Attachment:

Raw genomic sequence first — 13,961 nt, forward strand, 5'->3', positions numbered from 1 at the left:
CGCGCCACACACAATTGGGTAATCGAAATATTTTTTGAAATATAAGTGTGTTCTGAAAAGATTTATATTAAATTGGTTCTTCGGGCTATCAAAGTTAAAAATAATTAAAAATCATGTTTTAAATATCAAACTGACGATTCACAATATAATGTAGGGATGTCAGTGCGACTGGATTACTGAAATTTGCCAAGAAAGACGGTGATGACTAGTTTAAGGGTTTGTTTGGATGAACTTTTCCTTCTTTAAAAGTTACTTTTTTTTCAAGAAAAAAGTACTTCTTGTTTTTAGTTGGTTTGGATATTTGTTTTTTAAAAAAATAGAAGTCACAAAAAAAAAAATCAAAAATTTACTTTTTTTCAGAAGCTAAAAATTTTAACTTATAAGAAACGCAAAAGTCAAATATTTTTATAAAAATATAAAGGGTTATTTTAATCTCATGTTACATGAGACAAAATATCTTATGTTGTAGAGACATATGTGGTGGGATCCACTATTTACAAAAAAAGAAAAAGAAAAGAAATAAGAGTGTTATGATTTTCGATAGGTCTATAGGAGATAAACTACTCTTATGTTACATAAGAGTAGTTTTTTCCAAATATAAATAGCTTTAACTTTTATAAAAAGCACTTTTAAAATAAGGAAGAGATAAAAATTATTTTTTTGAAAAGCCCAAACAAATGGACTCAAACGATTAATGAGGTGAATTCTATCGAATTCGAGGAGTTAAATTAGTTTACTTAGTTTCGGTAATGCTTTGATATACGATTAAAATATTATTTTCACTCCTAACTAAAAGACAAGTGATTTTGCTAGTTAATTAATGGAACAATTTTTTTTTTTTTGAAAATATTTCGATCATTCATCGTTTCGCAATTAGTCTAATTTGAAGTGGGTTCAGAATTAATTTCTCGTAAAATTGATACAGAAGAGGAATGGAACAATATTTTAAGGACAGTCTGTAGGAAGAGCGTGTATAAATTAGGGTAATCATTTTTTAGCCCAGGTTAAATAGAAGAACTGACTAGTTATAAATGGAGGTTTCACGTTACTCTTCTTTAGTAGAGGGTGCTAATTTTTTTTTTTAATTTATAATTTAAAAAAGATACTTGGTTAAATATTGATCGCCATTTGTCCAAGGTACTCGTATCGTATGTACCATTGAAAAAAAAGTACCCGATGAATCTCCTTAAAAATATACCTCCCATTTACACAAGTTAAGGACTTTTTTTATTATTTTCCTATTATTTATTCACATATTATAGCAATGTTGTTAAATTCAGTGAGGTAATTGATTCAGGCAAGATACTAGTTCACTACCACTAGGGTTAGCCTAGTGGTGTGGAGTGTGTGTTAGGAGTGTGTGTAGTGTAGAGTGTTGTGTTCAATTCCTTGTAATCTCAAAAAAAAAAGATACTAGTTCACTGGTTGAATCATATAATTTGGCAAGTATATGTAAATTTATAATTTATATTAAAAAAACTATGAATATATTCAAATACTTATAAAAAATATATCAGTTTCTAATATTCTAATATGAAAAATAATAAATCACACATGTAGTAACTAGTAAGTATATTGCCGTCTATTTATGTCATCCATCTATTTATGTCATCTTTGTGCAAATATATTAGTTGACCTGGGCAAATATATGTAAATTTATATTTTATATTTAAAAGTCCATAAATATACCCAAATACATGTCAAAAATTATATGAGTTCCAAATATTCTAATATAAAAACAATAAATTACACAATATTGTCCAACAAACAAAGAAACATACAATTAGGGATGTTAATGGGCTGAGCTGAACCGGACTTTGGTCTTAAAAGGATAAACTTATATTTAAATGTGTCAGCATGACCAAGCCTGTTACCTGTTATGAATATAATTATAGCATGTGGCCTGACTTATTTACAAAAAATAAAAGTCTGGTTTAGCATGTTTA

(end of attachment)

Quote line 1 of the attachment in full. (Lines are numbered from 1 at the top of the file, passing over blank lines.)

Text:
Raw genomic sequence first — 13,961 nt, forward strand, 5'->3', positions numbered from 1 at the left: